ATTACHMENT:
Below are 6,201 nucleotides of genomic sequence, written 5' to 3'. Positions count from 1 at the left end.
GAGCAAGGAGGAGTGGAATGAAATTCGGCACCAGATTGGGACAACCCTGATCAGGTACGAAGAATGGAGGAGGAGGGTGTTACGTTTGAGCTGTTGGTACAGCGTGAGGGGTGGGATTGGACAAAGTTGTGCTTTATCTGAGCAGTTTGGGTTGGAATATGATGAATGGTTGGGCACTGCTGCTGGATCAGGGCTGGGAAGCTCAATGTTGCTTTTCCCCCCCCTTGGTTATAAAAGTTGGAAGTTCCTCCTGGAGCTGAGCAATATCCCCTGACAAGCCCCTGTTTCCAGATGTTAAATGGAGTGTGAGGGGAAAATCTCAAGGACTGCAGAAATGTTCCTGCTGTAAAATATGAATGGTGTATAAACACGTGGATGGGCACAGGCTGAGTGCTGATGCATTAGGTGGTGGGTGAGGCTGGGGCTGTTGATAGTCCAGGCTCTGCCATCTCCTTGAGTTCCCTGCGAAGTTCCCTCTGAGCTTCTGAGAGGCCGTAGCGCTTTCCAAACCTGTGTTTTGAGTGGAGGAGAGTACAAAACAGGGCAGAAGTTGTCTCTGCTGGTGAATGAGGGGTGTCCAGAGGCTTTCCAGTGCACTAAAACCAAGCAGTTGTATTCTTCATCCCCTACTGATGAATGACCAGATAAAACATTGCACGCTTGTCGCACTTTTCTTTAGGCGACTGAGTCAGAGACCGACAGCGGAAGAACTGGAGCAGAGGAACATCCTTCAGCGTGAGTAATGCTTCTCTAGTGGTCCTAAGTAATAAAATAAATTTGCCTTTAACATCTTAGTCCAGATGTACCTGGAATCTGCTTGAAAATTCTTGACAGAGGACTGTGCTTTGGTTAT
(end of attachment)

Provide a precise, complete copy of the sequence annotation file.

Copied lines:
Below are 6,201 nucleotides of genomic sequence, written 5' to 3'. Positions count from 1 at the left end.
GAGCAAGGAGGAGTGGAATGAAATTCGGCACCAGATTGGGACAACCCTGATCAGGTACGAAGAATGGAGGAGGAGGGTGTTACGTTTGAGCTGTTGGTACAGCGTGAGGGGTGGGATTGGACAAAGTTGTGCTTTATCTGAGCAGTTTGGGTTGGAATATGATGAATGGTTGGGCACTGCTGCTGGATCAGGGCTGGGAAGCTCAATGTTGCTTTTCCCCCCCCTTGGTTATAAAAGTTGGAAGTTCCTCCTGGAGCTGAGCAATATCCCCTGACAAGCCCCTGTTTCCAGATGTTAAATGGAGTGTGAGGGGAAAATCTCAAGGACTGCAGAAATGTTCCTGCTGTAAAATATGAATGGTGTATAAACACGTGGATGGGCACAGGCTGAGTGCTGATGCATTAGGTGGTGGGTGAGGCTGGGGCTGTTGATAGTCCAGGCTCTGCCATCTCCTTGAGTTCCCTGCGAAGTTCCCTCTGAGCTTCTGAGAGGCCGTAGCGCTTTCCAAACCTGTGTTTTGAGTGGAGGAGAGTACAAAACAGGGCAGAAGTTGTCTCTGCTGGTGAATGAGGGGTGTCCAGAGGCTTTCCAGTGCACTAAAACCAAGCAGTTGTATTCTTCATCCCCTACTGATGAATGACCAGATAAAACATTGCACGCTTGTCGCACTTTTCTTTAGGCGACTGAGTCAGAGACCGACAGCGGAAGAACTGGAGCAGAGGAACATCCTTCAGCGTGAGTAATGCTTCTCTAGTGGTCCTAAGTAATAAAATAAATTTGCCTTTAACATCTTAGTCCAGATGTACCTGGAATCTGCTTGAAAATTCTTGACAGAGGACTGTGCTTTGGTTAT